The reactions of neutral objects (facts) against conditions (not 100% conclusive all the time because conditions are never completely the same twice) aren't predictive with CERTAINTY. Even though the material is known with CERTAINTY.

    Ugh...this is SO hard to explain

    I'm trying to show you how my Dom Ti works....it recognizes where objectivity stops and where it starts. Point blank.

    Take the puzzle piece out of the puzzle you can describe the shape, colors in it. Those are objective facts. You cannot change those qualities.

    Put the piece into where it fits in the puzzle it doesn't change the objective facts, but it makes the picture clearer. You can still manipulate the picture tho. You can put them where they don't belong like a mosaic and make something else out of it entirely but you have to know that no matter what manipulation you do, those individual pieces aren't changing their shape, color....their objective qualities.

    EDIT:

    I also think you're putting a lot of pressure on yourself and your Ti is going nuts. Also, perfectionism is a bitch

    Just be confident in WHAT YOU KNOW (the facts) then if something doesn't act right, realize it's not the facts not acting right/perfect, it's the conditions.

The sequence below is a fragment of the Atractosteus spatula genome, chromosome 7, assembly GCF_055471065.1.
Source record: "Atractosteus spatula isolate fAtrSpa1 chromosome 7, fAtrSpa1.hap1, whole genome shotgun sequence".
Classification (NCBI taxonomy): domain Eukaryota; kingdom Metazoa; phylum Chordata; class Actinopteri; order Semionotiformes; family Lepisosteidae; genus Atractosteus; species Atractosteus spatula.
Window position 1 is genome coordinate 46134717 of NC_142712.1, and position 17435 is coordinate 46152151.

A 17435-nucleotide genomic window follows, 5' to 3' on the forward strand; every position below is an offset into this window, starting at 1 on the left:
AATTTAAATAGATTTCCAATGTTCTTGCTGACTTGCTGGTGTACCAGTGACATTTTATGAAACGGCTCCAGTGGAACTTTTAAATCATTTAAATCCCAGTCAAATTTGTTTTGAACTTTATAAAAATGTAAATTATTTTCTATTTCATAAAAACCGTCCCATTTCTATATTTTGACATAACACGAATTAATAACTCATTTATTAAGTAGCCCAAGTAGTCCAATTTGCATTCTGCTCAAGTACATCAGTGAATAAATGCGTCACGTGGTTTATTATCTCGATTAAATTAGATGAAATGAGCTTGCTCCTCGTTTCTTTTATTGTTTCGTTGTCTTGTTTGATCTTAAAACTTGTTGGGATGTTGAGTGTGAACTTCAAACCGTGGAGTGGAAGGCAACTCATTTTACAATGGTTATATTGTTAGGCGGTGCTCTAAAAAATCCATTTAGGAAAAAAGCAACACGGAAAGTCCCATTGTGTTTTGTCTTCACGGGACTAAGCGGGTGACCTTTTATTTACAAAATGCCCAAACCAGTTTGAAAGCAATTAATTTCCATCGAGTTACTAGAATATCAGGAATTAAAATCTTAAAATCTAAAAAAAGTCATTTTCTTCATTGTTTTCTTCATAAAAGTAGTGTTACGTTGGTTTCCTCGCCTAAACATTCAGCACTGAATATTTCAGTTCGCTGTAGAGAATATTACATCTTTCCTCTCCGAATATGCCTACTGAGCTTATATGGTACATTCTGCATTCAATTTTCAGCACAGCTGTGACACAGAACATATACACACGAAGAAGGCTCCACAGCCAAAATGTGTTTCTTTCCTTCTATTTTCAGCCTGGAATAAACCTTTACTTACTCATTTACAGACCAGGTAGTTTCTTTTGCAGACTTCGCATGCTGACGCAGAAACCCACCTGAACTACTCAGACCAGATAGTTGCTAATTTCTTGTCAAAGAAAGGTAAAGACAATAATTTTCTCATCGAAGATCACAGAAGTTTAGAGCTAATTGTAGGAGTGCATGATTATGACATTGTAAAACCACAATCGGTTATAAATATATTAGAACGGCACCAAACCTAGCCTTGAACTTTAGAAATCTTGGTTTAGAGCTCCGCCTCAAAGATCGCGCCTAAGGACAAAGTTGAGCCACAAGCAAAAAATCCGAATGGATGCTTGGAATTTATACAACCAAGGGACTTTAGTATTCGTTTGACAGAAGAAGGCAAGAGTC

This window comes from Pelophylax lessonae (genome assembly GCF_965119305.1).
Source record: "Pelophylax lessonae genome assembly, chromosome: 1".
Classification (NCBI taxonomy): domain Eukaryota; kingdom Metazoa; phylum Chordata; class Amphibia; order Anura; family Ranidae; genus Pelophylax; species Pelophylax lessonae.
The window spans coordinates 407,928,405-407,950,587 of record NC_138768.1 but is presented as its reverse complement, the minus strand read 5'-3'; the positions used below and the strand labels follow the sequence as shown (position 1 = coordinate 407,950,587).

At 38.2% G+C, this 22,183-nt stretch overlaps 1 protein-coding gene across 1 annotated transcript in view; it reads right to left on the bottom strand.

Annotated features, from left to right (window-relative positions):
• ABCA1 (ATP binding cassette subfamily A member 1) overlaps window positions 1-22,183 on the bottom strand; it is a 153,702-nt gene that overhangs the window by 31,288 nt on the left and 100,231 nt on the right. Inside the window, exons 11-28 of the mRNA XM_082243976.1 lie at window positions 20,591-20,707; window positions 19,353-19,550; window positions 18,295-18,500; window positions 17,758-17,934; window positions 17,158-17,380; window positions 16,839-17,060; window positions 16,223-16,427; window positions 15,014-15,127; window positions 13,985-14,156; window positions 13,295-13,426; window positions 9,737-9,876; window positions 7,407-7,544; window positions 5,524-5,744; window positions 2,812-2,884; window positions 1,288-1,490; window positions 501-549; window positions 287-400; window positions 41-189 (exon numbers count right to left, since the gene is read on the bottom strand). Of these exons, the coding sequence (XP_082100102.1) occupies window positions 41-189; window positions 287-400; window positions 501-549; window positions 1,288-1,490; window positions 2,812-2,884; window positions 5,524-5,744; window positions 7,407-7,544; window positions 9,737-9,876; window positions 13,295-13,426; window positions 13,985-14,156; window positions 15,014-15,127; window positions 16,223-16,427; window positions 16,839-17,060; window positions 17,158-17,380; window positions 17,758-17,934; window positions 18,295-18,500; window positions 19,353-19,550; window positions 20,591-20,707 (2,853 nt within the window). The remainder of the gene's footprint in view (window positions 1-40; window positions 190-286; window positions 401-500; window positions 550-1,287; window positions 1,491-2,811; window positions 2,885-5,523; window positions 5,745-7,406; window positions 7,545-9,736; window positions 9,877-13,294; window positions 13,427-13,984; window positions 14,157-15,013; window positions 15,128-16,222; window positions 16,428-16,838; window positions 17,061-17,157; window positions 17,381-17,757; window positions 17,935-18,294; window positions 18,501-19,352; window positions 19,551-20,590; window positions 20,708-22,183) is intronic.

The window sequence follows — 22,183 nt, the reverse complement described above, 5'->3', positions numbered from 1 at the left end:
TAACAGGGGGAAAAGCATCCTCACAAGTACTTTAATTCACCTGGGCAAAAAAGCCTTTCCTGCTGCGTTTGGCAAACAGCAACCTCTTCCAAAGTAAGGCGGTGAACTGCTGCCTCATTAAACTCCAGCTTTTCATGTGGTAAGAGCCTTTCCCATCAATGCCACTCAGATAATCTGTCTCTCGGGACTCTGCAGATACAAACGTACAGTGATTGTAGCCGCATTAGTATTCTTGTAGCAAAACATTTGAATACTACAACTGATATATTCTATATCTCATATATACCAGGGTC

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  3. #13
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    Quote Originally Posted by MDP2525 View Post
    @Hard

    Working on engines and race bikes, I sort of feel your pain because you can think something is going to occur, you think you can be predictive about performance - based on facts, physics, but forces outside your parameters (that you didn't include or could even know about!!!) will mess those predictions up! Or, influence them in ways you may not have thought because they were not considered to begin with.

    It doesn't mean the facts are false, it means your presumptions were. Or, at least, they were not inclusive of ALL the facts, data.